Wednesday, October 28, 2009

Sunday Scribblings #186: Shame

[Some of you already have this, but Mac's descent is a good dose of shame. Another excerpt from my novel Scarred Angels.]

Agnes and I spent the remaining nights before Christmas driving around town in search of neighborhoods filled with Christmas lights. With a large thermos in the front seat between us, Agnes would navigate slowly down the glittering streets while I kept our mugs filled with hot chocolate and, for Agnes, the obligatory half dozen miniature marshmallows. We'd circle the neighborhoods several times with the windows down, bundled up in gloves and coats, arguing over which houses should win our prizes. Agnes favored orderly, monochromed themes, nothing flashy, while I was invariably falling for sweeping cascades of gaudy Las Vegas lights, complete with plastic holy families sprawled out on the lawn. One house on our side of town had a live Nativity scene in their front yard, with rotating Marys, Josephs, and night visitors milling around a handcrafted wooden manger. Mustached with sticky melted marshmallow, Agnes would punch me every time I fell for another cheesy display.

We saved Windcrest for Christmas Eve, a huge subdivision off Walzem Road where owners and tenants must have had to sign contracts to decorate before moving into the neighborhood. We sat in traffic for an hour waiting to enter the subdivision where every house was blazing with electricity. Our arguments this time were with the homeowners' association that had already handed out what we both considered dubious awards.

We got back to my apartment about 11 o'clock and sat for awhile on the couch together, watching Daltry's face light up in her flashing circle of lights. I think we both felt her spirit near. Just before midnight, Agnes kissed me on the cheek and got up to leave.

"Remember, Mac, no earlier than six-thirty, but no later than eight. Before six-thirty and you can freeze on my steps. After eight, and I open my presents and yours without you." We were gathering in the morning for gifts and breakfast. For two weeks Agnes had been drilling me on when to be there.

"I'll be there at seven," I said, yawning. "If you'll get out of here and let me get some sleep."

I listened to her clomp down the steps and then out the front door of my building. I walked to the picture window and looked through one of Daltry's wings as Agnes climbed into her car, honked, and drove off. When her tail lights turned onto Astoria, I pulled the plug on Daltry's lights and went to bed.

About an hour later, I woke to the sound of knocking at my door, decidedly insistent knocking. What the hell, I thought, trying to waken to the urgency of the person in my stairwell. "Just a minute!" I yelled. The knocking stopped. I pulled on a pair of pants with the t-shirt I slept in and walked to the door.

"Who is it?" I said, behind the closed door.

"Me." The voice was muffled, low, struggling through tears, not a way I had ever heard it before, but I knew. It was Charlotte.

Before any other part of me could walk away, I opened the door. She stood in the doorway shaking, no coat, just a dress, ripped at the sleeves and neck. Her hair was matted, tears ran through her makeup, a bruise was forming under her left eye. I pulled her to me, closed the door, and held her in the dark of the living room.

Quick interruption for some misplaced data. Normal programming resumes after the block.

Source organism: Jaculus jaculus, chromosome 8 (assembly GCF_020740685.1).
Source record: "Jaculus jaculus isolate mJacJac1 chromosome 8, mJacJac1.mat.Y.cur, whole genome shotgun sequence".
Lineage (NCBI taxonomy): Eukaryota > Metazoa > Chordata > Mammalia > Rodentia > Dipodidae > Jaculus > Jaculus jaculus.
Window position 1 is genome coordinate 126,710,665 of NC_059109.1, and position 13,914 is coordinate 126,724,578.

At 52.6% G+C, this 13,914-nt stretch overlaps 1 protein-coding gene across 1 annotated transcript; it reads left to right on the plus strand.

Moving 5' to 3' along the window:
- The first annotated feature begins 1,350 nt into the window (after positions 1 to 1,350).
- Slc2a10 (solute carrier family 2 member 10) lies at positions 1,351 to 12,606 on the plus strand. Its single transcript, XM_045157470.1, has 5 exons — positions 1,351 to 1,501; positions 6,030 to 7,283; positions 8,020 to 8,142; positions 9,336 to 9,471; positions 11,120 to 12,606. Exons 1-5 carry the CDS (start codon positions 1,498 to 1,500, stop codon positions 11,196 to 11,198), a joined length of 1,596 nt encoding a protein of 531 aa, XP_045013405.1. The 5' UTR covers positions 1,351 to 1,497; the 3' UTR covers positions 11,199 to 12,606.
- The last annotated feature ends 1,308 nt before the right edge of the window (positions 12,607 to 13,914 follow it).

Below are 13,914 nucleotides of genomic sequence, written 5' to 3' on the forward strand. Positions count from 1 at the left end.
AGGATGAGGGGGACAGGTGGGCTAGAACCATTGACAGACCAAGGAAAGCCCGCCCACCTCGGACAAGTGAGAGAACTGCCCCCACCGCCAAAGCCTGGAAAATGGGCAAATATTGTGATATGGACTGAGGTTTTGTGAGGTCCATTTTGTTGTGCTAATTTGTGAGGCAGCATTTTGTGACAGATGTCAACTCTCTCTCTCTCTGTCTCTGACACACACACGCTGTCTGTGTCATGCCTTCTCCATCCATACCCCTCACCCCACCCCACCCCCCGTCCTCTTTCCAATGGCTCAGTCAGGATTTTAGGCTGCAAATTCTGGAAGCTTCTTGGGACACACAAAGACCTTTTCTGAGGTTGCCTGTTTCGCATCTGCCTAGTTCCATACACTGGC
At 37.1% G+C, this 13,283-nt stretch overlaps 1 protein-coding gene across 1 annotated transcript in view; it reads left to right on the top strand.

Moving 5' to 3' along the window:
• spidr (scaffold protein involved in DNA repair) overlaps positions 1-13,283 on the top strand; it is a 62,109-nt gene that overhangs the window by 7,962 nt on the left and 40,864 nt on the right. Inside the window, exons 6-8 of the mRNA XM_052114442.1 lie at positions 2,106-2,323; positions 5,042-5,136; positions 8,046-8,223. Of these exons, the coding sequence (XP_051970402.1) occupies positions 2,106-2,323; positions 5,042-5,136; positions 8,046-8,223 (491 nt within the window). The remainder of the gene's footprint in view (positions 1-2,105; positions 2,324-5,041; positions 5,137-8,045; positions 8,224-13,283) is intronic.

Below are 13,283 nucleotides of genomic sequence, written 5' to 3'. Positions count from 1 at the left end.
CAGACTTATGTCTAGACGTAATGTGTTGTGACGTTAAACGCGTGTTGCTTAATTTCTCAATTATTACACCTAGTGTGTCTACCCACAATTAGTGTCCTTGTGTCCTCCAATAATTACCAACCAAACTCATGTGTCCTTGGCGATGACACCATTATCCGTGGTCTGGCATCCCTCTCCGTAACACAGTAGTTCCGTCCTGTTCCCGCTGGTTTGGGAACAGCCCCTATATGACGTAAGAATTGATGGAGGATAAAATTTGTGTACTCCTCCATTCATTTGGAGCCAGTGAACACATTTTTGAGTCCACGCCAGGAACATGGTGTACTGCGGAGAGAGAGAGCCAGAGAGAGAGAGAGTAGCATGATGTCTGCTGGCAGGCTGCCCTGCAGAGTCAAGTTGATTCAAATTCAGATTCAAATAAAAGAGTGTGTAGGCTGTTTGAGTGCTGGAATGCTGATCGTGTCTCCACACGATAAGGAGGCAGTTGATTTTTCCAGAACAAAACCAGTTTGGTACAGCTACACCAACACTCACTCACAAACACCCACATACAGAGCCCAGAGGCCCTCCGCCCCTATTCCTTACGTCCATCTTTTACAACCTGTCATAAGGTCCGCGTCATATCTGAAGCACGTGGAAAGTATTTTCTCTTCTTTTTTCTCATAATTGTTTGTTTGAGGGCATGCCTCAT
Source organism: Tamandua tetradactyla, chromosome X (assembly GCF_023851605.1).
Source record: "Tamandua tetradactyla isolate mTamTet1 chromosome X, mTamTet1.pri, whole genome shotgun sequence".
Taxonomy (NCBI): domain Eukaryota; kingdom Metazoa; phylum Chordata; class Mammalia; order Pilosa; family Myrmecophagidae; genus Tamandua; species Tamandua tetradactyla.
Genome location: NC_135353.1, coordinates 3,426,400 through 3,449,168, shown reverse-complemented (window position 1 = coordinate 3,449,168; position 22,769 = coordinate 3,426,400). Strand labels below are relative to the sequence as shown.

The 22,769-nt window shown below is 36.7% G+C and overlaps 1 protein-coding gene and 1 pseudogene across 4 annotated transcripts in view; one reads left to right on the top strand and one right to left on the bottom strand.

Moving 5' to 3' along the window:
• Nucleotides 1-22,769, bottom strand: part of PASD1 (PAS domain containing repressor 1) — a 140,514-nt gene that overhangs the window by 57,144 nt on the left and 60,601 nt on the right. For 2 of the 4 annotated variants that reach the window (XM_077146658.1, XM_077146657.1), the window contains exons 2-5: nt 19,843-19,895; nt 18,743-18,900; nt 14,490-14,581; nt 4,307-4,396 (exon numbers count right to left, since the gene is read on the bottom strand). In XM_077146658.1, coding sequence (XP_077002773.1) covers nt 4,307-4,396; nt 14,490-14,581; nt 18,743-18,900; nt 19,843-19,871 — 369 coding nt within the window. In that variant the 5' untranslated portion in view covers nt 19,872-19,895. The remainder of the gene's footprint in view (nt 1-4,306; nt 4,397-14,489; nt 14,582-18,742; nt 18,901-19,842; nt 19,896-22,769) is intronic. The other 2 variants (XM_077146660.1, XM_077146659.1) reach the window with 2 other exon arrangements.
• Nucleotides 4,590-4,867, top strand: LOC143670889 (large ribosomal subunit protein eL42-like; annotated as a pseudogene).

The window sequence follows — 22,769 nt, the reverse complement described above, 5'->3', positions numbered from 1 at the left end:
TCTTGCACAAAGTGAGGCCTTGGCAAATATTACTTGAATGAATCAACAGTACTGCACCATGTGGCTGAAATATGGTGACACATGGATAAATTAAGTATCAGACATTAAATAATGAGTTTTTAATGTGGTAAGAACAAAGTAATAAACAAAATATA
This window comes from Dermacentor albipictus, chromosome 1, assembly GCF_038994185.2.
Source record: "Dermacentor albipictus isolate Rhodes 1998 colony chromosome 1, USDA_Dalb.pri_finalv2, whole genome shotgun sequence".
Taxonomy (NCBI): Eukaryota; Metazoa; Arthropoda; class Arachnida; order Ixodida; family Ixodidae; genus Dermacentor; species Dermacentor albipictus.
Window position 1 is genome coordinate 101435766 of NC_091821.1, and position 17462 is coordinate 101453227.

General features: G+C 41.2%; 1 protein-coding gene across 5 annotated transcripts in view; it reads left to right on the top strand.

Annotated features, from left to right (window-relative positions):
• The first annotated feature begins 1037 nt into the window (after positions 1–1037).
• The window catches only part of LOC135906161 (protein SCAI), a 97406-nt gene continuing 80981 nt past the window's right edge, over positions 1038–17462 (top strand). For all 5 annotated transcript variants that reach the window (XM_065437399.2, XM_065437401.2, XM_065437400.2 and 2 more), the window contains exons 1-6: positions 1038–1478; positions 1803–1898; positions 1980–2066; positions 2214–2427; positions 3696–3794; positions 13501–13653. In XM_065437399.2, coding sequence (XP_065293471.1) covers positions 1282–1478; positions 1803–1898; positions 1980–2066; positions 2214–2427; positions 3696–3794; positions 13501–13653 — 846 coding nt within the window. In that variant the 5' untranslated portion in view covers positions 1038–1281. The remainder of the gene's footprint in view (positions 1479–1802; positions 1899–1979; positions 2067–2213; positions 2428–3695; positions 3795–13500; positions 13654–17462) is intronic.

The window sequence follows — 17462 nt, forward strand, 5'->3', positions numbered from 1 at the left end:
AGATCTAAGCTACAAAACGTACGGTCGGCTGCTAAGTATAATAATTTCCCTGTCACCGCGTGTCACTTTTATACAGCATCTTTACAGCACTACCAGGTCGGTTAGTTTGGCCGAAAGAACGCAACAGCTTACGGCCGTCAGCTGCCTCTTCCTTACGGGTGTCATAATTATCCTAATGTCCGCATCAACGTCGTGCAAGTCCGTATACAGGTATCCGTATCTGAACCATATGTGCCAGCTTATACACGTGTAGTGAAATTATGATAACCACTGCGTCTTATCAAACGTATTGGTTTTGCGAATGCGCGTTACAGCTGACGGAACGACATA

"Who did this to you?" I said.

"Mac, please. Don't ask that. Just hold me."

"Bastrop. The son of a bitch." I was seized with a rage to destroy him.

"Mac. He was drinking heavily. He gets this way. Please, let it go. Just stay with me."

We sat on the couch and I held her to me, stroking her wet hair. I felt her breath settle, as her shaking stopped. My own body was stiff with a confusion of feelings, rage at Bastrop, suspicion of Charlotte, and my desire for her as well. I sat in the dark and stared at the figure of my guardian angel in the window, knowing what she would say: "Shake 'em loose, little man." I couldn't.

Charlotte roused herself from sleep about an hour later. She reached up and kissed me. "Mac? Have you got a robe I can borrow? I want to wash up and get out of these clothes. Walking to my bedroom I kept hearing the sound of Daltry's voice echoing in my brain. As I walked back to Charlotte with the robe, Daltry's voice began to fade. Charlotte had pulled the curtains over the picture window. "That angel's kind of spooky in the dark, Mac." She took the robe and walked to the bathroom. Closed the door, but did not lock it. Force of habit?

She ran the shower and I sat aching again in the darkened room. The water stopped, the shower curtain pulled back, and I heard the rustle of a towel as she dried herself. When I finally opened the bathroom door she stood naked in the steam, facing me. She unbuckled my pants and pulled them down. I lifted her gently and pushed inside her. Her legs encircled me as I plunged deeper and then cried out for her. I felt her shudder beside me as I whispered her name into the small dimly lit tiled room.

We moved from the bathroom to my bed where our lovemaking was slower and gentler, erasing all the conflicting emotions of seeing Charlotte in the first place. By the time she was beneath me in my bed, I was fully in her grasp, capable of going anywhere with her. The bruises on her face and arms were proof enough to me that she was no accomplice to Bastrop's villainy, but yet another of his victims.